Steelers’ Shazier retiring ‘from the game I love’

Pittsburgh Steelers linebacker Ryan Shazier, who suffered a severe spinal cord injury while making a tackle in 2017 that initially left him unable to walk, announced his retirement on Wednesday.

“When I was 5 years old, I made the greatest discovery of my life,” Shazier said in a video posted to Twitter on Wednesday. “I discovered the game that I love — the game of football. Ever since then, I’ve given my life to the game. I love everything about it …

“I’m here today to make sure the world knows how much today I still love football. How grateful I am for everything that football gave me. And I’m here to let the world know that today, I am officially retiring from the game I love so much.”

Shazier was rushed to a University of Cincinnati hospital on Dec. 4, 2017, after a tackling attempt against the Cincinnati Bengals left him struggling to move. The two-time Pro Bowler underwent spinal stabilization surgery a few days after, and he didn’t regain movement in his legs until the following February.

Where paralysis once was a concern in the days after the injury, Shazier re-taught himself to walk, drive a car, jog and lift weights. He walked his bride down the aisle during their 2019 wedding.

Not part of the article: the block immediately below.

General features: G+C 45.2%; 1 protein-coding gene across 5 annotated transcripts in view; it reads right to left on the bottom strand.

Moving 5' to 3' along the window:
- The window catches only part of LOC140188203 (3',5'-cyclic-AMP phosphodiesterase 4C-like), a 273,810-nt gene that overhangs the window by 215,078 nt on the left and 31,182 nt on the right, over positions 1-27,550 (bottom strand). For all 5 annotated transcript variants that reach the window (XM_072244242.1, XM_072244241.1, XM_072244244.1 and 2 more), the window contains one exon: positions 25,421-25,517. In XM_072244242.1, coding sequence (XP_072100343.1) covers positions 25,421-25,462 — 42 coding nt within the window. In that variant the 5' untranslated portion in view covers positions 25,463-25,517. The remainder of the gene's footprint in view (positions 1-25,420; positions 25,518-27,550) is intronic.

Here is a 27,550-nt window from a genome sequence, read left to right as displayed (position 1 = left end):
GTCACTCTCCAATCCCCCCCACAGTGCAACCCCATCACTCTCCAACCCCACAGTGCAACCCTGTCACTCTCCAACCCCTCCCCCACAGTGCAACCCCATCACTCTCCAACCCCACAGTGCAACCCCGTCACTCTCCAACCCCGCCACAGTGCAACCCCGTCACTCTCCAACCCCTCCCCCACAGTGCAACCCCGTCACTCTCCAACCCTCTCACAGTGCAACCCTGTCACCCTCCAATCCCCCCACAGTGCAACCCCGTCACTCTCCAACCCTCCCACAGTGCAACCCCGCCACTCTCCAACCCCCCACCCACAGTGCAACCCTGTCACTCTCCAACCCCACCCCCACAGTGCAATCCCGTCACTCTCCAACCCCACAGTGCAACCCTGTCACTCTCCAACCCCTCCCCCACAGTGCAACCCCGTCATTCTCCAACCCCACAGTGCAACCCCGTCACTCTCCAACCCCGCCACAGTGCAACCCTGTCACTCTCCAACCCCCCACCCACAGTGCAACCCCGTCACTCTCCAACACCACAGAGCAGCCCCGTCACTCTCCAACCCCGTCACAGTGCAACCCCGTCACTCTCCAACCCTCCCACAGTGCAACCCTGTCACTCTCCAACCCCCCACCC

He hasn’t been around the team during training camp this year because of COVID-19 protocols concerning the number of personnel with access to the team, but he continues to focus on his daily rehab and he’s taking one final online class to complete his undergraduate degree in psychology from Ohio State.

Shazier isn’t sure whether his next steps include returning to the football field as a coach.

“It’s kind of tough not being able to be around the team as much, just help the young guys or be around the guys that I worked around before,” Shazier, who turns 28 on Sunday, said last week. “It’s really tough. I’m constantly putting one foot in front of the other, trying to learn different things, trying to figure out my next step, trying to take it one day at a time.”

Shazier, who was drafted in 2014, did not play in 2019, and his contract tolled at a minimum salary, giving him one more year toward NFL pension. The team kept him on the roster with the physically unable to perform designation.

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